Graham Bishop analyses the results of the renegotiation of the UK's EU membership, presented by PM David Cameron this morning, and concludes that "there is now no serious impediment to the people of the United Kingdom voting decisively to stay in the European Union."
Following the `deal’ yesterday, there is now no serious impediment to the people of the United Kingdom voting decisively to stay in the European Union. With the new safeguards, the overwhelming onus is now on the `quitters’ to convince voters that they – the quitters - have a detailed, viable set of policies which will give the people of the UK the continued certainty of a bright future which will be both secure and economically feasible. The EU has re-committed to creating a globally competitive economy – the best chance for a prosperous UK.
Many States made difficult compromises in agreeing this deal, so it would be understandable if there were not deep disappointment were the people of the UK to reject them in a Referendum. Under Article 50 of the Lisbon Treaty, the remaining 27 would decide the exit terms they would offer to the UK. Yesterday’s deal specifies that if the UK leaves, “the set of arrangements… will cease to exist”. These arrangements are a set of promises to bend over backward to be nice to a much-valued - but rather awkward - friend. If the hand of friendship is rejected, then these arrangements could be read as the starting point for the exit terms – with potentially devastating consequences for the UK.
My comments are those of an economist, so focus on the economic and financial aspects rather than the political implications.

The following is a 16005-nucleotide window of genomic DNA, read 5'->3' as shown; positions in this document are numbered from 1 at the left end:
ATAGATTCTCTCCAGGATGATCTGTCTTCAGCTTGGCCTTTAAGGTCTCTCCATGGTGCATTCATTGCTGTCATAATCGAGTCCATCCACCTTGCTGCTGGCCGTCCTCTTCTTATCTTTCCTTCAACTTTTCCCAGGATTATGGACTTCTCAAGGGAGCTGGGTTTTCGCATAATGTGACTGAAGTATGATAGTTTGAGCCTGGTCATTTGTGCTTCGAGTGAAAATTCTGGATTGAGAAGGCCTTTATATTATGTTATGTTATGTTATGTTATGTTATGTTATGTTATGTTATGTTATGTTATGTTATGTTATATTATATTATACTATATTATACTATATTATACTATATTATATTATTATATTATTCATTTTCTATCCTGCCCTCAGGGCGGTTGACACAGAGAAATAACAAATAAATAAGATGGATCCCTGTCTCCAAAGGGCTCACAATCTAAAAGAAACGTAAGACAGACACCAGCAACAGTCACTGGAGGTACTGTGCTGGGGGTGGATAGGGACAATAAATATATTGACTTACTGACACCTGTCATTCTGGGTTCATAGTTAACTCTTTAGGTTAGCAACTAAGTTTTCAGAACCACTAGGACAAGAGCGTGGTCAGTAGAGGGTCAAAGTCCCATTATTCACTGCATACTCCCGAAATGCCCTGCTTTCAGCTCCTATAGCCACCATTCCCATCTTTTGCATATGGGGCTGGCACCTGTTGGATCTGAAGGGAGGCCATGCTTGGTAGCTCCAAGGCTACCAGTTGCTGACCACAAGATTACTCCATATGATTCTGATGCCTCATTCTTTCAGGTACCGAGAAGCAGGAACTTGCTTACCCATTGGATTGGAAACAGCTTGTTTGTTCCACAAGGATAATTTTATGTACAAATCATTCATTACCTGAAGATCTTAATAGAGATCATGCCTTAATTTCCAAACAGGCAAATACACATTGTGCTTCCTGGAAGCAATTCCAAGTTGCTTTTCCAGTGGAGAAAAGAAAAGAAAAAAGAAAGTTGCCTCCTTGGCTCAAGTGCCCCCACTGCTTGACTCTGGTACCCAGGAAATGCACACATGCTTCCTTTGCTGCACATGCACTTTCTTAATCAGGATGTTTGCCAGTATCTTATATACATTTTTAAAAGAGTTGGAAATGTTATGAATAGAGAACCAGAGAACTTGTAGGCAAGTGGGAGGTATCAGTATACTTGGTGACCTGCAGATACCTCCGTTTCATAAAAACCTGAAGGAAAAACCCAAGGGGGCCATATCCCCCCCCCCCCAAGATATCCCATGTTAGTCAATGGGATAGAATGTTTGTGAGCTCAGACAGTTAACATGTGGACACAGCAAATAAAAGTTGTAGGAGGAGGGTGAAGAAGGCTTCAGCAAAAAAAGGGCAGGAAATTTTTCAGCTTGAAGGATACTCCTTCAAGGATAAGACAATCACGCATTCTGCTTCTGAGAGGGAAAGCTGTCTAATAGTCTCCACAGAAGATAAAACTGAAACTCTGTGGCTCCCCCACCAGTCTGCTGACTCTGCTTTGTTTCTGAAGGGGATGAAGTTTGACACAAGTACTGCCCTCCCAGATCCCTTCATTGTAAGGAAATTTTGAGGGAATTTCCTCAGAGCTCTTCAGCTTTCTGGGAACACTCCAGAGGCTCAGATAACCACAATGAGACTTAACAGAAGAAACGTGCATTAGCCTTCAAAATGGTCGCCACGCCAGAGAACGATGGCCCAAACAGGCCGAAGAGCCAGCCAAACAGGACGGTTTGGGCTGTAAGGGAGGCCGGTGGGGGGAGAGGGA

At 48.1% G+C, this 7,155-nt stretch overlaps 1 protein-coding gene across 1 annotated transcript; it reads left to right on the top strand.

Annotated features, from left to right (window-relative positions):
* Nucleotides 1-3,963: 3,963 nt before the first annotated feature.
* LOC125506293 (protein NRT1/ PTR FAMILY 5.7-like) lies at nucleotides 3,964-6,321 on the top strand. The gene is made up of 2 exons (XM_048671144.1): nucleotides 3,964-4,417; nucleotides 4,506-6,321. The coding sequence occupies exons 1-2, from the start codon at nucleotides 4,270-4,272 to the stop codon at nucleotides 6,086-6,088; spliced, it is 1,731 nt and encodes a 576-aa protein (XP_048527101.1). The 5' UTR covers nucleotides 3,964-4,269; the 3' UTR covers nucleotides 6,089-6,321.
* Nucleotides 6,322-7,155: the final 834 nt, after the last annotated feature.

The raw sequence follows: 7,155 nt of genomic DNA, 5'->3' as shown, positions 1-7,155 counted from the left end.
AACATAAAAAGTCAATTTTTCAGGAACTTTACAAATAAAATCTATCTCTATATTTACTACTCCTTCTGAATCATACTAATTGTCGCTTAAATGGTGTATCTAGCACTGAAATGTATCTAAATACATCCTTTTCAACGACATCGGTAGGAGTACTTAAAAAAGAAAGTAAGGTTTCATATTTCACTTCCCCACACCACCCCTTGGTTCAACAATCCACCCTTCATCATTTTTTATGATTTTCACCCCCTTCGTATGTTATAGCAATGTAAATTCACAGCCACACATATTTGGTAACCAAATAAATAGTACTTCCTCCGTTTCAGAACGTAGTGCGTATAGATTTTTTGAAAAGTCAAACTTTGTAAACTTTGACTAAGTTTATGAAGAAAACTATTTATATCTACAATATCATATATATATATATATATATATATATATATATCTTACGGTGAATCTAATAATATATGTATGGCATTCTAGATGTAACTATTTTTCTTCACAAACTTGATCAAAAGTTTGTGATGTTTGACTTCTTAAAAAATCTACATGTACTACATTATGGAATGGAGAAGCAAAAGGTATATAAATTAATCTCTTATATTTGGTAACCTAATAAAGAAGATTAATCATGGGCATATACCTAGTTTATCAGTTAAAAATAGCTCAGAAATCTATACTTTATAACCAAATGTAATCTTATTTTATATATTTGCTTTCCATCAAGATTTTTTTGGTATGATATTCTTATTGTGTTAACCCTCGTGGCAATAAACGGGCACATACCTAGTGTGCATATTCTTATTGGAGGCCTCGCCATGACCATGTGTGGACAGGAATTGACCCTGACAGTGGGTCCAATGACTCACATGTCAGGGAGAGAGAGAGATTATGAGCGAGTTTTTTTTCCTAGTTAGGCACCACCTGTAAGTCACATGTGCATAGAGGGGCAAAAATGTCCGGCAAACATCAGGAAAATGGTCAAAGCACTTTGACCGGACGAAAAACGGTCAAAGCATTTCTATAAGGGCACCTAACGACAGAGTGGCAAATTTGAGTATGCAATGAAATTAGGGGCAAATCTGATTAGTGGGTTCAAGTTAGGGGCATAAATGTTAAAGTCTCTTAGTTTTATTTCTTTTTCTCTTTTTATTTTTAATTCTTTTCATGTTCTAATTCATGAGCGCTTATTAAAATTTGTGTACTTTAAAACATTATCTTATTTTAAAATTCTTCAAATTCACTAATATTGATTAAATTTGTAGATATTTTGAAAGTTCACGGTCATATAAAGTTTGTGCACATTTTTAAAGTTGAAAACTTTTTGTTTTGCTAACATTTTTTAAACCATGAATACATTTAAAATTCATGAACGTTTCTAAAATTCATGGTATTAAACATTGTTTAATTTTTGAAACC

The “Union’s objective” of an EMU whose currency is the euro is firmly re-stated, as is the UK’s ability to stay out of the euro as long as it wishes. However, Prime Minister Cameron was explicit in his November letter to Council President Tusk “Nor are we looking for a veto over what is done in the Eurozone.” A veto was not sought so, unsurprisingly, was not given and indeed was explicitly ruled out.
The determination fully to exploit the potential of the Single Market is re-stated vigorously. Good news all round for Europe as Cameron’s letter to Tusk was unequivocal “The United Kingdom has always been a champion of making Europe more competitive”
“Legally binding”: An outstanding analysis of the legal situation was given to the House of Commons European Scrutiny Committee by Professor Sir Alan Dashwood QC. The deal seems very robust on this point as the Decision can only be repealed or amended by Common Accord of the Heads of State/Government. So our Prime Minister would have to agree.
“Respecting the powers of the central banks… including the provision of liquidity within their respective jurisdictions”. A strong re-iteration that the ECB cannot be forced to provide euros to firms in the City of London.
Section A: Economic Governance
Powerful re-statement that `non-euro members without an opt-out’ remain committed to joining the euro. (The whole thrust of the Eurozone’s economic governance system – the European Semester – will inexorably push these States into an economic condition where they will be able to join within a decade – if they have the political will.)
Confirmation that emergency measures for the euro area will not entail budgetary costs for non-members. BUT correspondingly, preserving financial stability of non-members is at their “own budgetary responsibility”.
Acknowledgment that non-euro states will not impede further integration of the Eurozone. This is clearly good news as anything else would have set up a series of damaging confrontations over time.
Discrimination against non-euro states: “any difference of treatment must be based on objective reasons”. The need for the ECB to have proper control over the creation and use of its currency to maintain `financial stability’ may well provide such reasons.